Friday, July 8, 2016

Ten Years Later: Welcome To The NHK

"If you don't see her, you won't fall in love. If you don't fall in love, you won't get hurt."

Oh man, here we go. Welcome To The NHK! (Or NHK Ni Youkoso!) is one of those shows that wildly succeeded when no one imagined it would. Airing at a time when realism was still finding its niche cabin within the anime industry, NHK explored themes that were a little...self-parodic -- especially considering that it was parodying the exact people who would be watching the series. For those of you who haven't had the pleasure of checking this out yet, Welcome To The NHK follows the life of Tatsuhiro Satou, a xenophobic NEET living off of his parents' allowance money that refuses to venture out into the real world. Satou, however, is a little different from your average day anime NEET, though. It becomes quite evident early on that, well, there's something actually wrong with him. He's shut himself away because he's afraid of everything else. It's an idea that many of us relate to...but it's also something that most of us are fortunate enough to not fall into.

One day, Satou answers his door and comes across a girl his age by the name of Misaki Nakahara. After some quick fated eye-contact between the two, Satou slams the door in her face before wandering off to imagination land, only to be greeted by more visions of the same girl. In fact, everything he does from this point on leads back to Misaki -- and it scares him half to death. That being said, when he receives a request from the girl to meet her at the park near his house in the middle of the night, he's a little...suspicious. Regardless, he summons the strength to meet her. However, once the two rejoin, Misaki has a strange request of Satou. As it turns out, she's been keeping an eye on him for a while now. She wants to "fix" him and ultimately cure him of his hikikomori lifestyle. Reluctantly, Satou winds up eventually submitting to her and the two embark on the long road to his recovery.

Without completely spoiling everything that subsequently happens from this point on, I'm just going to say that there are bumps in the road. In fact, there are a billion bumps in the road. As we watch Satou struggle to get his life back together, we're tossed in so many different directions that we forget where we even are at points. We forget who's side we're even on this first place. Part of you wants to root for Satou, part of you wants him to just get over his fear and move on. But, as many of us know, that isn't always as easily said as it is done. After all, Satou's fear stems from a long, daunting past. What NHK wants you to realize, though, is that everyone has a past like that. It's easy to get lost in fear, it's not easy to climb back out. This becomes even more apparent when we find out that Misaki is hiding something from us as well.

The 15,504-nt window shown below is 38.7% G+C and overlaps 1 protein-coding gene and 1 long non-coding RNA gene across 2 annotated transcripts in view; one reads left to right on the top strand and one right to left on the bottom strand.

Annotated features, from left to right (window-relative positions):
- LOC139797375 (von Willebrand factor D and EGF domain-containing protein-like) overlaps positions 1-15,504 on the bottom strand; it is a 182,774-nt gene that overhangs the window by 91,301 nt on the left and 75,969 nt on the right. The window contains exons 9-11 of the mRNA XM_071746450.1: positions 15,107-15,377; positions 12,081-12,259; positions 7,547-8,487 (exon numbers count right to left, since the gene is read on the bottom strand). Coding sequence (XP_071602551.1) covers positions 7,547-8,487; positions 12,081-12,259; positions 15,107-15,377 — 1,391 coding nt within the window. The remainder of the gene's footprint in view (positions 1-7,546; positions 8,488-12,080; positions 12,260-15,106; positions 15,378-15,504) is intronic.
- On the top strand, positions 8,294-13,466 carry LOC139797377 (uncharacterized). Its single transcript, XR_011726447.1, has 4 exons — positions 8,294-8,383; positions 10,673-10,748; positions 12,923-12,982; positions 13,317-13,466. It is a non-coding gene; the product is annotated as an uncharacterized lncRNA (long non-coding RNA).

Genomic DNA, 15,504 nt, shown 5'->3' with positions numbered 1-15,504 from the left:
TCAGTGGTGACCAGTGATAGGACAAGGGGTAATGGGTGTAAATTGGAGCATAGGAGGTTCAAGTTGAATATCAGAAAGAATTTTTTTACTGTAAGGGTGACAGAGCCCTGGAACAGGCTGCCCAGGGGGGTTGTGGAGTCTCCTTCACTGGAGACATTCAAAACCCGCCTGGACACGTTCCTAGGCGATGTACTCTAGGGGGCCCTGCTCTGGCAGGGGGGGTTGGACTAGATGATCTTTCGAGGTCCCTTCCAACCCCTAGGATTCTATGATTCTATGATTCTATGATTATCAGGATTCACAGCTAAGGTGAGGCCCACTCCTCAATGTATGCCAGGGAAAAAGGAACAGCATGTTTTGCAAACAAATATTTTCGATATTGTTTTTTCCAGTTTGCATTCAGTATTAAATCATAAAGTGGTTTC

To flash back to something I said earlier, Welcome To The NHK's ability to prey upon its viewers is what goes on to make the series so memorable. For many people, including myself, this show hits as close to home as possible. In fact, the show hit so close to home for one of my friends that he wasn't even able to watch more than two or three episodes. The thing is, he isn't the only one that's happened to. There have been so many people who have attempted to watch this series and haven't been able to finish it due to the uncanny resemblances to actual otaku, hikikomori culture. Satou exemplifies time and time again how easy it is to get lost in fiction, and honestly, it's scary. As he hides behind masks of conspiracy (Inspired by an old senpai of his) he just starts blaming the world around him instead of himself. That inability to account for his own actions is what tore apart his life to begin with. Watching him being unable to recognize that becomes physically taxing at points.

We all have secrets to hide, we all have parts of our past we'd rather forget, and we all have different ways of dealing with that. Some people shut themselves away, some people look down on others to disguise their own pain. The point is, every character in Welcome To The NHK is hurting. Only through banding together are they able to cover up that pain. Thankfully, the series is a full 24 episodes, so our time spent with the characters makes their pain resonate within us so much more. We have time to get attached, and we have time to let our attachment feel real -- another key feature NHK demonstrates on it's way to becoming one of the most subtly psychological anime series of the 2000's.

There's a special word I reserve for shows like Welcome To The NHK -- important. Even if you aren't able to get past the art style or the sometimes painful parodies of the NEET lifestyle, the lessons there are to be learned from this series are on another level. The demographic it reached out to is just one of the many reasons it's become such a phenomenon. This is one of the few anime series with a gigantic cult following. That following is essentially the group of people that this particular series was able to change. As the show goes on, Welcome To The NHK begins to seem like less of an anime and more of a journey of self-discovery, constantly paralleling the real world for those of us that have a hard time finding our place within it, all before wrapping up in a painful wake-up call that tells us, "Sometimes, everything won't be okay."

If you haven't seen the show yet (Or if you have and don't own it), Welcome To The NHK is part of the Funimation S.A.V.E collection for a little over $20. If there is anything in that collection that you literally have to own, it's this. Welcome To The NHK was and always will be one of the most surprisingly touching series of all time. Nothing I can say about it will do it proper justice.

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